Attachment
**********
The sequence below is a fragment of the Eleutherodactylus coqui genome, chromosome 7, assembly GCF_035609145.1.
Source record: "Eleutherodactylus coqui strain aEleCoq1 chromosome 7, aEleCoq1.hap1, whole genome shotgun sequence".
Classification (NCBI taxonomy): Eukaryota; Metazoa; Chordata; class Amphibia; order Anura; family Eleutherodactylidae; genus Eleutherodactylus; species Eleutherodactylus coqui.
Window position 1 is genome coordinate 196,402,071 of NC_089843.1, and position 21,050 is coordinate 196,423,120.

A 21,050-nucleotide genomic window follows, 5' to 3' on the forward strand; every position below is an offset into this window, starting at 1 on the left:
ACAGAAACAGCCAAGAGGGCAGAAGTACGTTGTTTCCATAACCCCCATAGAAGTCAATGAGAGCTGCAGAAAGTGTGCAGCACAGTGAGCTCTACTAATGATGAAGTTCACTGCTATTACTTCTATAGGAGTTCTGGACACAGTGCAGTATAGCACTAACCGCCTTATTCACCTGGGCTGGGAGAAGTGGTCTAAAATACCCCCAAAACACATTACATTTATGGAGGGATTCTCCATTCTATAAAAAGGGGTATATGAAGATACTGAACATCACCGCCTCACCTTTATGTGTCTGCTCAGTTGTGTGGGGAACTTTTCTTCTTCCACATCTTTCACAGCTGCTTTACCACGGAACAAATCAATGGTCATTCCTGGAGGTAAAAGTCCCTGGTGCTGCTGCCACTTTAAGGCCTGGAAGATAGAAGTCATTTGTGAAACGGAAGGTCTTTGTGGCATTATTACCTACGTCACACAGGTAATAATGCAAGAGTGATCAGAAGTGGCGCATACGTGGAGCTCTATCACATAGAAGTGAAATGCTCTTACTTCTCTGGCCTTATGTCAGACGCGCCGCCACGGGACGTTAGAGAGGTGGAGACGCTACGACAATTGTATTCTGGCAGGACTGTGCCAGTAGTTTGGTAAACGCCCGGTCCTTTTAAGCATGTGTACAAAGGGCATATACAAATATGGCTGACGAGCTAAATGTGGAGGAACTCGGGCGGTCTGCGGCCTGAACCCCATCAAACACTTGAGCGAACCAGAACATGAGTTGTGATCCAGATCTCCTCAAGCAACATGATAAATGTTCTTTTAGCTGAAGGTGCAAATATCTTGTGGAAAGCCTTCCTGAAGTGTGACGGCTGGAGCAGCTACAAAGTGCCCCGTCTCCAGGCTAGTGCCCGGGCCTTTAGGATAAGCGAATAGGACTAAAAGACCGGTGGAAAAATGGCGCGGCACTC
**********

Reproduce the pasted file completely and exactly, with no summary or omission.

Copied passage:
The sequence below is a fragment of the Eleutherodactylus coqui genome, chromosome 7, assembly GCF_035609145.1.
Source record: "Eleutherodactylus coqui strain aEleCoq1 chromosome 7, aEleCoq1.hap1, whole genome shotgun sequence".
Classification (NCBI taxonomy): Eukaryota; Metazoa; Chordata; class Amphibia; order Anura; family Eleutherodactylidae; genus Eleutherodactylus; species Eleutherodactylus coqui.
Window position 1 is genome coordinate 196,402,071 of NC_089843.1, and position 21,050 is coordinate 196,423,120.

A 21,050-nucleotide genomic window follows, 5' to 3' on the forward strand; every position below is an offset into this window, starting at 1 on the left:
ACAGAAACAGCCAAGAGGGCAGAAGTACGTTGTTTCCATAACCCCCATAGAAGTCAATGAGAGCTGCAGAAAGTGTGCAGCACAGTGAGCTCTACTAATGATGAAGTTCACTGCTATTACTTCTATAGGAGTTCTGGACACAGTGCAGTATAGCACTAACCGCCTTATTCACCTGGGCTGGGAGAAGTGGTCTAAAATACCCCCAAAACACATTACATTTATGGAGGGATTCTCCATTCTATAAAAAGGGGTATATGAAGATACTGAACATCACCGCCTCACCTTTATGTGTCTGCTCAGTTGTGTGGGGAACTTTTCTTCTTCCACATCTTTCACAGCTGCTTTACCACGGAACAAATCAATGGTCATTCCTGGAGGTAAAAGTCCCTGGTGCTGCTGCCACTTTAAGGCCTGGAAGATAGAAGTCATTTGTGAAACGGAAGGTCTTTGTGGCATTATTACCTACGTCACACAGGTAATAATGCAAGAGTGATCAGAAGTGGCGCATACGTGGAGCTCTATCACATAGAAGTGAAATGCTCTTACTTCTCTGGCCTTATGTCAGACGCGCCGCCACGGGACGTTAGAGAGGTGGAGACGCTACGACAATTGTATTCTGGCAGGACTGTGCCAGTAGTTTGGTAAACGCCCGGTCCTTTTAAGCATGTGTACAAAGGGCATATACAAATATGGCTGACGAGCTAAATGTGGAGGAACTCGGGCGGTCTGCGGCCTGAACCCCATCAAACACTTGAGCGAACCAGAACATGAGTTGTGATCCAGATCTCCTCAAGCAACATGATAAATGTTCTTTTAGCTGAAGGTGCAAATATCTTGTGGAAAGCCTTCCTGAAGTGTGACGGCTGGAGCAGCTACAAAGTGCCCCGTCTCCAGGCTAGTGCCCGGGCCTTTAGGATAAGCGAATAGGACTAAAAGACCGGTGGAAAAATGGCGCGGCACTC